Friday, February 27, 2009

0902271700 Proof

The other day I was talking with some of the other teachers at the Chinese Catholic Girls School at which I work and one of them kind of, in a friendly, happy, joking sort of way, expressed some doubt that I could have had more than one job in the forty odd years that I have been keeping an even tally on the number of times that I have breathed in and breathed out. It seemed to me that one of the only ways to convince her that I really have had a varied career path would be to simply show her a picture of me doing the various jobs.

It was not that simple. I sent an email to one of my old friends at Telstra and politely asked him, as a special favor, if he could look in a particular file for a picture of me working on the roof of a telephone exchange installing an antenna. I may have mistaken the name of the town because my friend could not find the picture. It was not there. The picture may have been removed because it was damning evidence that I was not wearing a safety harness while working at heights – but I doubt it. It is odd that even though
I worked for Telstra for about 15 years, I don’t have a picture of me actually working. There are no pictures of me working at my desk, no pictures of me carrying test equipment and no pictures of me managing the design and construction of any particular mobile phone tower. None. I do, however, have hundreds of photos of where I worked and of projects in various states of completion, but none of me at the site, on the job, actually working. It’s like I was never there. It is as if Winston Smith, while working at the Ministry of Truth, received a request via his telescreen to make me an un-person.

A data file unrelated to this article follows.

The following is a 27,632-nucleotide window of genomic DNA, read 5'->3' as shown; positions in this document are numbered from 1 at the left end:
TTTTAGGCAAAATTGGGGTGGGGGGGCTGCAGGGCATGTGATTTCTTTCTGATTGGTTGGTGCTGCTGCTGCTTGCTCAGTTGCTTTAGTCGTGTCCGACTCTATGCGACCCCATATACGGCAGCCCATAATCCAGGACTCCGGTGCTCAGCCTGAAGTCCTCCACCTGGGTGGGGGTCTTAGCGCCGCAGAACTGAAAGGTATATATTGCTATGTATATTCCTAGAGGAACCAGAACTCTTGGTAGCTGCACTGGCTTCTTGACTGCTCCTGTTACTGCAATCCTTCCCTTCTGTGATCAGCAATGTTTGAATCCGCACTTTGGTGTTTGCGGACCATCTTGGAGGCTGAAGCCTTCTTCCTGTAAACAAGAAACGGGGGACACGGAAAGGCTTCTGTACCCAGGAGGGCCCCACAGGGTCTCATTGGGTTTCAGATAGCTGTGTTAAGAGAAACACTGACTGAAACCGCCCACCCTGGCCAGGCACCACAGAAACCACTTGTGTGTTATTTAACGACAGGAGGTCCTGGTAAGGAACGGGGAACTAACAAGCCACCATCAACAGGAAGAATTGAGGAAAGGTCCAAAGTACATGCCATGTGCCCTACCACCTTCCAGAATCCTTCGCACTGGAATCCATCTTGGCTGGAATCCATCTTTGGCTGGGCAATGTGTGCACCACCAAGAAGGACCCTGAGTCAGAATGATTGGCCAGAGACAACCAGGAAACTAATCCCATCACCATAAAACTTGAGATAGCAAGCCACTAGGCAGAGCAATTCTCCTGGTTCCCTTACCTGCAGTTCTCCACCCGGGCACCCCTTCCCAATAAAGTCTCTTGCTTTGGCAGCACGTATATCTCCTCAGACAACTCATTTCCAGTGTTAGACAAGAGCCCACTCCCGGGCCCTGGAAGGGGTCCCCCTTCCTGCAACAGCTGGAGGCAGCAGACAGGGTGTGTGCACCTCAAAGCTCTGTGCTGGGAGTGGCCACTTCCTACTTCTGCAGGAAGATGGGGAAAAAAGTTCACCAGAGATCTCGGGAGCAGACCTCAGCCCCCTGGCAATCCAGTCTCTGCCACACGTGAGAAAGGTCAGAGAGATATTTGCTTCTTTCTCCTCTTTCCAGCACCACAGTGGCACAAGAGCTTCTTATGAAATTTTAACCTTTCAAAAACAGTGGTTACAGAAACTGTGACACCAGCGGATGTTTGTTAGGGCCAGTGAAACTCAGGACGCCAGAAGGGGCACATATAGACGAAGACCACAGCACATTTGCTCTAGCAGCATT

" Your name was removed from the registers, every record of everything you had ever done was wiped out, your one-time existence was denied and then forgotten. You were abolished, annihilated: vaporized was the usual word." George Orwell, 1984.

The only record of what I actually did while working from 7:30am to 17:00 for five days a week for
fifteen odd years is safely hidden from the prying eyes of the general public in the Brisbane Telstra office basement, in the dark, on display in the bottom of a locked filing cabinet stuck in a disused lavatory with a sign on the door saying 'Beware of the Leopard'."

I did manage to dig up a few photos of me of when I was in the army. Although I constantly carried a camera around with me for years while on an army exercise, I took very few pictures. I was always too busy with some sort of machine gun thingy that they made me carry. It would have given the sergeant a raving conniption if I suddenly stopped the accurately aimed suppressing fire on that unarmed but altogether menacing figure eleven target just to take a quick happy-snap of the event to help explain to my mum exactly what I had been doing for the last three months. There was also the niggling
problem of deciding what would be an economical choice of subject. You see, I usually had only 36 or so pictures stored in a truly ingenious mechanical/chemical invention that consisted of a thin layer of flexible yet mechanically sturdy plastic that was evenly coated with a variety of special light sensitive chemicals. It was called “film” and I am told that film is still available in some parts of the world. Even though each picture only cost a few dollars to process, I only had about 36 pictures and I had to be prudent and wise in my choice of subject so that I had some pictures in case something really interesting happened. My camera had a self timer but I rarely pointed it at myself, there was no need – the proof was the picture – it was always generally assumed by the more reasonable portion of the population that a hardcopy print was evidence that you were actually there. Nowadays, you have to be in the picture. And even that carries some doubt due to the amazing skill some people have with photoshop.

George Orwell. 1984.
Douglas Adams. Hitch Hikers Guide to the Galaxy.
This photo was taken somewhere on the Cape York Peninsula in Queensland Australia in 1987. That was my Land Rover and I don't remember the name of the guy in the front seat.

Thursday, February 19, 2009